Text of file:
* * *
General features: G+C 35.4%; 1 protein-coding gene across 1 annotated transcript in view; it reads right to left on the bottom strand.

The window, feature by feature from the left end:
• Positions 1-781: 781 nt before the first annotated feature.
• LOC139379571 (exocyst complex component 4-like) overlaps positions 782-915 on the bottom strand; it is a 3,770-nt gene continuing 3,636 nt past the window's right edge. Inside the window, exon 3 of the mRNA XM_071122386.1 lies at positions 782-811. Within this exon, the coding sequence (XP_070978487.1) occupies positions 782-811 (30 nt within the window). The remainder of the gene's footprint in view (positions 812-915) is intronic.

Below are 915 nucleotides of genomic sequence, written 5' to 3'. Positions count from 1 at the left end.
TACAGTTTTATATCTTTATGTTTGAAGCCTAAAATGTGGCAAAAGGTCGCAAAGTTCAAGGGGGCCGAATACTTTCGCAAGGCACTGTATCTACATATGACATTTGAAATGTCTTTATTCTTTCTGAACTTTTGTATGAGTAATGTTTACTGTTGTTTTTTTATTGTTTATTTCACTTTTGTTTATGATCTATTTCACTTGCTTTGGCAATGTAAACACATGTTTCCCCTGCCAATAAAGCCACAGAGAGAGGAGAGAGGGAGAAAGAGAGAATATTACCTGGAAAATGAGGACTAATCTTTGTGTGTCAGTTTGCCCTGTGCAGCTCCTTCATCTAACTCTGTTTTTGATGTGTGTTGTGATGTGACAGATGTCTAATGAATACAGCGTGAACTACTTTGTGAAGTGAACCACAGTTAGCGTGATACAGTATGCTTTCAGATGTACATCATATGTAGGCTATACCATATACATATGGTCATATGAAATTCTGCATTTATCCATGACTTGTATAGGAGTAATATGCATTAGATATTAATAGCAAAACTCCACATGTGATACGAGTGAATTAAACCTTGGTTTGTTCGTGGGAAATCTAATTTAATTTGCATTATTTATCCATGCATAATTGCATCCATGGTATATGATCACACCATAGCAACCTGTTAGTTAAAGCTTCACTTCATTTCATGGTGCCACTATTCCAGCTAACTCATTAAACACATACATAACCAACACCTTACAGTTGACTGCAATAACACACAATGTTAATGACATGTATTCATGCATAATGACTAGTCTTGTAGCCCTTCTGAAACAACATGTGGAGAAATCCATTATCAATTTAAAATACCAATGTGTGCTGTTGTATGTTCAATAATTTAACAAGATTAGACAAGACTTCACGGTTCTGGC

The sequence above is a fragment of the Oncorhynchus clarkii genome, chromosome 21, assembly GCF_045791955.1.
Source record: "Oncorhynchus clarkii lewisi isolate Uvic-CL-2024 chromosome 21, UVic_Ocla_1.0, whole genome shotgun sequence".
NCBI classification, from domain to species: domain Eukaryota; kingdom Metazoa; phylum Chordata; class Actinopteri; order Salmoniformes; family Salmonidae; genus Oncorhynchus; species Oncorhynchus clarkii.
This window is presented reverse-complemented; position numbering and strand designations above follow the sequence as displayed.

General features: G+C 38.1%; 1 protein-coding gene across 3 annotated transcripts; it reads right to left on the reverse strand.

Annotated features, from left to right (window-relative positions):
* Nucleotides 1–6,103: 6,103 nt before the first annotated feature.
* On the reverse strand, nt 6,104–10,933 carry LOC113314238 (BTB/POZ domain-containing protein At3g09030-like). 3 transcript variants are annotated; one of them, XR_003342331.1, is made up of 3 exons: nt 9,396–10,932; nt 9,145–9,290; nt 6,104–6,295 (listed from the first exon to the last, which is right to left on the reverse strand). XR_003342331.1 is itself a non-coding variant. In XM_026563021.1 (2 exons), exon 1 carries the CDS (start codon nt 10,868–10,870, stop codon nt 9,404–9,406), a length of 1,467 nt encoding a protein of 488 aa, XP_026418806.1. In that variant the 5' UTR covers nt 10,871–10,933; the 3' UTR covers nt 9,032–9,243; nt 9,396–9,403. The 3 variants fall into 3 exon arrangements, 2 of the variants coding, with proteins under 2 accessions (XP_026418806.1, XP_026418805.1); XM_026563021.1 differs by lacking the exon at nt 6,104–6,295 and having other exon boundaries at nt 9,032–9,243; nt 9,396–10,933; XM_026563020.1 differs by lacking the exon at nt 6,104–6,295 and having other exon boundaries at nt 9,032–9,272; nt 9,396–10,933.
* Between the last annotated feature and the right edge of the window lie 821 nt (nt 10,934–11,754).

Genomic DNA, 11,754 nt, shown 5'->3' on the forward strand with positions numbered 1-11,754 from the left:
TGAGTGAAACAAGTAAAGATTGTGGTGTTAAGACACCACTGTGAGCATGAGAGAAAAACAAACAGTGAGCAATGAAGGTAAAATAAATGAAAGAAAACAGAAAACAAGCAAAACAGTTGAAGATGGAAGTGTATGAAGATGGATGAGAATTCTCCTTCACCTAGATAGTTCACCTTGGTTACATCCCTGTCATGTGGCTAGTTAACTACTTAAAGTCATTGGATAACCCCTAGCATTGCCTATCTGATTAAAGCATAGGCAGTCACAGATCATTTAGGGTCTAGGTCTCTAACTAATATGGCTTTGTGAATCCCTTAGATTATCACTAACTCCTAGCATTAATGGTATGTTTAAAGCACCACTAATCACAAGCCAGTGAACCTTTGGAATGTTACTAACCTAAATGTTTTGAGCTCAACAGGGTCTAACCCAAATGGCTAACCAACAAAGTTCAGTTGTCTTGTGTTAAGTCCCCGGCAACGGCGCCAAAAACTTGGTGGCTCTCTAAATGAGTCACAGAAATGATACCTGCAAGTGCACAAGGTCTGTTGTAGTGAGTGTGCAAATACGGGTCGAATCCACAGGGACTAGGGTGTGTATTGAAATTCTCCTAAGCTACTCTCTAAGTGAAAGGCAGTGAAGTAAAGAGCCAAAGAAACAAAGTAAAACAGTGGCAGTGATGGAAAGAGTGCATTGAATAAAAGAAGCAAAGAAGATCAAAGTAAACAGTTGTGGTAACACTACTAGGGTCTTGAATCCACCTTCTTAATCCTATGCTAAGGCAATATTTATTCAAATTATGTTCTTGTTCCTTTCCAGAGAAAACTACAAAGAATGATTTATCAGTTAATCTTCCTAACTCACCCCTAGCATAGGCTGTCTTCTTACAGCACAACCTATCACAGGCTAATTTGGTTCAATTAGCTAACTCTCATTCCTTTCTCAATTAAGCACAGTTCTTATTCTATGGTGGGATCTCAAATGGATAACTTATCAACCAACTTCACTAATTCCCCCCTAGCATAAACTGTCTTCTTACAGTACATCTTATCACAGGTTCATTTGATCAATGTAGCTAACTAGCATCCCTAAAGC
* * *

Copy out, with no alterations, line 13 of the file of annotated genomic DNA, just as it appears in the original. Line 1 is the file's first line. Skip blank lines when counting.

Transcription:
* Nucleotides 1–6,103: 6,103 nt before the first annotated feature.